...that particularly severe religious freedom violations are increasingly perpetrated by non-state actors in failing or failed states?
One of the greatest emerging threats to freedom of religion or belief comes not from the actions of governments but from non-state actors. Non-state actors vary greatly and include individuals, mobs, vigilante groups, anti-government insurgents, militant organizations, and U.S.-designated Foreign Terrorist Organizations (FTOs) and/or are members of the al-Qaeda terrorist network. They differ significantly in ideology, purpose, end goals, and level of international and domestic recognition, and generally are motivated by a violent religious ideology to impose their religious beliefs on local populations and harshly punish those who do not abide by their religious edicts.
In Sub-Saharan Africa, violent religious extremist groups operate in failed and poorly governed states to both impose their extremist ideologies on vulnerable populations and challenge central authorities. From 2008 to 2012, al-Shabaab, a U.S.-designated foreign terrorist organization allied with al-Qaeda, controlled central and southern Somalia, a failed state for more than 20 years. A March 2012 coup d’état led to a breakdown of government in northern Mali, leaving it vulnerable to religious extremist groups operating in the region including: al-Qaeda in the Lands of the Islamic Maghreb (AQIM), Ansar al-Din (Defenders of the Faith), and the Movement for the Unity and Jihad in West Africa (MUJWA). Both al-Shabaab and the three terrorist groups in Mali implemented hudood punishments on those accused of crimes or deviation from accepted behaviors, and desecrated historic Sufi shrines in their war against the Sufi interpretation of Islam. Boko Haram operates throughout northern Nigeria and has targeted churches, individual Christians, government institutions and leaders, and schools in what it states are efforts to “cleanse” Nigeria of “morally corrupt” influences and implement “pure” Shari’ah law to resolve the ills facing northern Nigerian Muslims.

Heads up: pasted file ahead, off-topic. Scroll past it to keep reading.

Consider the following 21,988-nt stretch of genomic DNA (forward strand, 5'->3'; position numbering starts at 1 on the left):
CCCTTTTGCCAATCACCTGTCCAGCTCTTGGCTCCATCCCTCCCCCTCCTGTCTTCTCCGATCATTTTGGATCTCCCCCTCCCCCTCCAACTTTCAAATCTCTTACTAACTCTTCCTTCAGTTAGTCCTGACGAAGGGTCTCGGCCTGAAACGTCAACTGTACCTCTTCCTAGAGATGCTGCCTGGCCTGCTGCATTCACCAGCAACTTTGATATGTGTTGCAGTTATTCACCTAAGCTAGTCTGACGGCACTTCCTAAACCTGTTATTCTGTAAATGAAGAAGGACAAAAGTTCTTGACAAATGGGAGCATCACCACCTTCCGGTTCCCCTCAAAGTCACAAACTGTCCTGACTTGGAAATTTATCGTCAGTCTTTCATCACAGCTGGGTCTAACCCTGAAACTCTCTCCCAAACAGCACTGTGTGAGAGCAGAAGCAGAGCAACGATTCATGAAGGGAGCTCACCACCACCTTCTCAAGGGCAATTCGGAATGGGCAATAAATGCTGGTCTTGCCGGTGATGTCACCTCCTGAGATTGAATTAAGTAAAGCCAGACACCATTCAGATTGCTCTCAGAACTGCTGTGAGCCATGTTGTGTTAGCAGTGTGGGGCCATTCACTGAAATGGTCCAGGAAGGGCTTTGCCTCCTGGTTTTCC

Violence from non-state actors often also arises in countries where the government exhibits hostility towards particular religious communities, either religious minorities or dissenting members of the religious majority. When discriminatory government laws or policies signal that certain groups are disfavored, non-state actors feel empowered to carry out violent attacks with little fear of reprisal. This is the case in Pakistan where mobs attack those deemed in violation of the country’s blasphemy laws. As they fight the Karzai government in Afghanistan, the Taliban continues to commit gross religious freedom violations. In 2012, the Taliban executed 11 women for their advocacy work; in August they beheaded 15 men and two women for dancing at a party and bombed a mosque in Nangahar province killing 19; and in October, a Taliban suicide bombing killed at least 42 at a mosque during Eid.
In countries where these organizations operate, central and local government authorities often lack the capacity to stop the groups and need international assistance. To date, governments largely have responded to these groups with military action, with little attention to addressing political, societal, or economic policies that drive conflict and allow such groups to gain a foothold in society. Ultimately, when violent non-state actors remain unchallenged, or are not successfully challenged, they pose not only a threat to human rights, but also to the stability of the government in the country and regional security.